At this point, Officer Prescott left the scene to call his supervisor and request that a fraud detective be called to the scene. When he returned, Prescott continued his search, finding a laptop as well as a notebook containing hundreds of names with corresponding social security numbers and dates of birth. Prescott also found more credit cards that did not belong to Defendant and various receipts. While Prescott was still sorting through the items retrieved in the search and asking Defendant questions, Defendant commented that he wanted to speak to a "detective or a lawyer."[4]

In the interim, the officers asked Defendant about a set of car keys, one of which had a Chevrolet emblem, that was found during the room search. Defendant responded that he had been dropped off at the hotel. Subsequently, Officer Ayala went to his police vehicle and began checking the license plates of all nearby Chevrolets. Ayala found one car, a Chevrolet with South Carolina plates, was registered in Defendant's name. Officer Prescott then asked for Defendant's consent search his vehicle, and Defendant gave his approval. During the search of Defendant's vehicle, Prescott found a check from H&R Block Tax Service in the amount of $8, 481, made payable to Joseph Alvarez, as well as additional notebook pages containing names, with corresponding social security numbers and dates of birth.

Following the vehicle search, Detective Mike Fischetti of the Chesapeake Police Department arrived on the scene. Upon his arrival, he had a short conversation with Defendant about the names, identity information, and credit cards that had been found in the room and the car. Defendant admitted to being in possession of these items and using his own Wal-Mart debit card. Defendant, however, refused to admit that he used any other credit or debit cards or, for that matter, to any wrongdoing. It was around this time that Officer Prescott asked for Defendant's consent to search two operable cell phones that the officers had found in the room. In response to Prescott's request for consent, Defendant gave Prescott permission to search the cell phones. A search of the cell phones revealed more incriminating evidence.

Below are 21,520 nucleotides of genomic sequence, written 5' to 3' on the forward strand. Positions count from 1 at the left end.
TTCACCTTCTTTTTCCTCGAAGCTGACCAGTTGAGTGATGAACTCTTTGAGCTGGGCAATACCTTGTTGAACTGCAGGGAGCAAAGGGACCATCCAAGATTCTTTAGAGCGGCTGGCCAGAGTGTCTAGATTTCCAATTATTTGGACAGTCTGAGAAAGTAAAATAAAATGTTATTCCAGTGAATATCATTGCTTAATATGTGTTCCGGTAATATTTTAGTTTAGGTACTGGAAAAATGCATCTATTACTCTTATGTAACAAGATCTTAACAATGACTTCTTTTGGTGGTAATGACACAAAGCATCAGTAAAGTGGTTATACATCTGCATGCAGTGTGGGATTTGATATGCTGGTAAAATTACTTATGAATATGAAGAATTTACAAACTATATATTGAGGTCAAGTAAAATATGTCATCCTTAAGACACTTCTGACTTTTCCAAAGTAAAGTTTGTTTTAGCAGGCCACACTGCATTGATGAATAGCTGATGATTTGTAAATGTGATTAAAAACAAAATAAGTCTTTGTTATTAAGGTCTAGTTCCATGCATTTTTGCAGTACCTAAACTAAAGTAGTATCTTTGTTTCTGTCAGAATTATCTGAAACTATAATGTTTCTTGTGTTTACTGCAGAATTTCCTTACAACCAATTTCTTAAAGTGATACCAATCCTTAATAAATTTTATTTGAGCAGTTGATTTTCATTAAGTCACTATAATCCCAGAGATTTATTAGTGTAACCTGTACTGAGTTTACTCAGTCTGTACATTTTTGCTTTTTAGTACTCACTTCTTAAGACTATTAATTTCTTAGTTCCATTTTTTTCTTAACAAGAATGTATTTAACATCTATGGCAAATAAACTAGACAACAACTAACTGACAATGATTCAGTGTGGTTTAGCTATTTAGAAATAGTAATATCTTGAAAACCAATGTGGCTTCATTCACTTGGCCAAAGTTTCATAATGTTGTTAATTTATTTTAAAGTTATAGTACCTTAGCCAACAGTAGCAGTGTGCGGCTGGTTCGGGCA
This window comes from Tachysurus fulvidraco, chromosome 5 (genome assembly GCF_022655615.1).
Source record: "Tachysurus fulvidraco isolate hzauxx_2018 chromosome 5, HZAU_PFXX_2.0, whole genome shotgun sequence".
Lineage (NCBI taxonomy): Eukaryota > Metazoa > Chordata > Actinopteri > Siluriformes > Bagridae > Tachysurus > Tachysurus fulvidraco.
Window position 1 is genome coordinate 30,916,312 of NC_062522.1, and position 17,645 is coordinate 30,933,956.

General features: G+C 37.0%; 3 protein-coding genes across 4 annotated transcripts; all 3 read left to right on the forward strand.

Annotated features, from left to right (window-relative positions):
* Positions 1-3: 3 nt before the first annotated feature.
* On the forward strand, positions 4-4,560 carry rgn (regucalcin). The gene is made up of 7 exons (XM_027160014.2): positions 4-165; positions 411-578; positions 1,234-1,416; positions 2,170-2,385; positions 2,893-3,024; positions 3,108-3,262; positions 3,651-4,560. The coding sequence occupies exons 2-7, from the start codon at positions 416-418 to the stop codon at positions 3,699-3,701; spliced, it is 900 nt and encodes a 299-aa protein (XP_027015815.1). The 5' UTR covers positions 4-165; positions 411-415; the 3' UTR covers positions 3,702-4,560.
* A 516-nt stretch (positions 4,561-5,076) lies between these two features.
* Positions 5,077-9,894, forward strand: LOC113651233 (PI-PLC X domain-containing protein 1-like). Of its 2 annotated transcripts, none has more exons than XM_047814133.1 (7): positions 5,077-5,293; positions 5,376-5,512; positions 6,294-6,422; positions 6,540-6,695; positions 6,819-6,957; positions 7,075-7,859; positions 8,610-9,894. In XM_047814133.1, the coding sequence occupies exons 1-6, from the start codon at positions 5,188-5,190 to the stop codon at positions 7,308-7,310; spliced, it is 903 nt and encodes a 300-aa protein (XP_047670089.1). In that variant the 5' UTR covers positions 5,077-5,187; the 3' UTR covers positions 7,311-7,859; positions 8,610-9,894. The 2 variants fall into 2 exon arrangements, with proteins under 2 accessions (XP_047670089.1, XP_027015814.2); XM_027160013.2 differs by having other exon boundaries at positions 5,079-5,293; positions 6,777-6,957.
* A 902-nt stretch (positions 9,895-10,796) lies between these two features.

As the search was completed, federal investigators arrived. After investigating the scene, the agents transported Defendant to the Chesapeake Police Department. Once at the department, Defendant was provided a written copy of Miranda Warnings, which Defendant signed. Subsequently, Defendant made incriminating statements regarding his involvement in obtaining credit card information and attempting to re-encode credit cards.[5]

Defendant was charged on August 21, 2014, in a three count Criminal Indictment: Count One for the production, use, or trafficking of a counterfeit access device in violation of 18 U.S.C. § 1029(a)(1); Count Two for the possession of fifteen (15) or more counterfeit or unauthorized access devices in violation of 18 U.S.C. § 1029(c)(3); and, Count Three for possession of device-making equipment in violation of 18U.S.C. § 1029(a)(4). (ECF No. 14). On September 24, 2014, Defendant filed the instant Motion to Suppress.

II. MOTION TO SUPPRESS

The instant Motion seeks to suppress (1) "all evidence sized by agents of the Chesapeake Police Department from his hotel room, cellular phone, and vehicle on April 24, 2014, as well as any statements made at that time" and (2) "any statements made on April 24, 2014 while the defendant was being questioned at the Chesapeake Police Department." (Mot. to Suppress, ECF No. 18, at 1). Specifically, Defendant seeks to suppress these evidence and statements on six grounds: (1) the arresting officer did not have a warrant or the necessary exigent circumstances to enter the hotel room; (2) the arresting officer did not have a warrant or the necessary exigent circumstances to search the hotel room; (3) the arresting officer did not have a warrant or the necessary exigent circumstances to search Defendant's vehicle; (4) the arresting officer did not have the warrant necessary to search the cell phone; (5) all statements given were the fruit of these illegal searches; and, (6) no government agents gave the necessary Miranda warnings until Defendant was transported back to the police station. The Government opposes the Motion, arguing that (1) Defendant gave consent for all relevant ...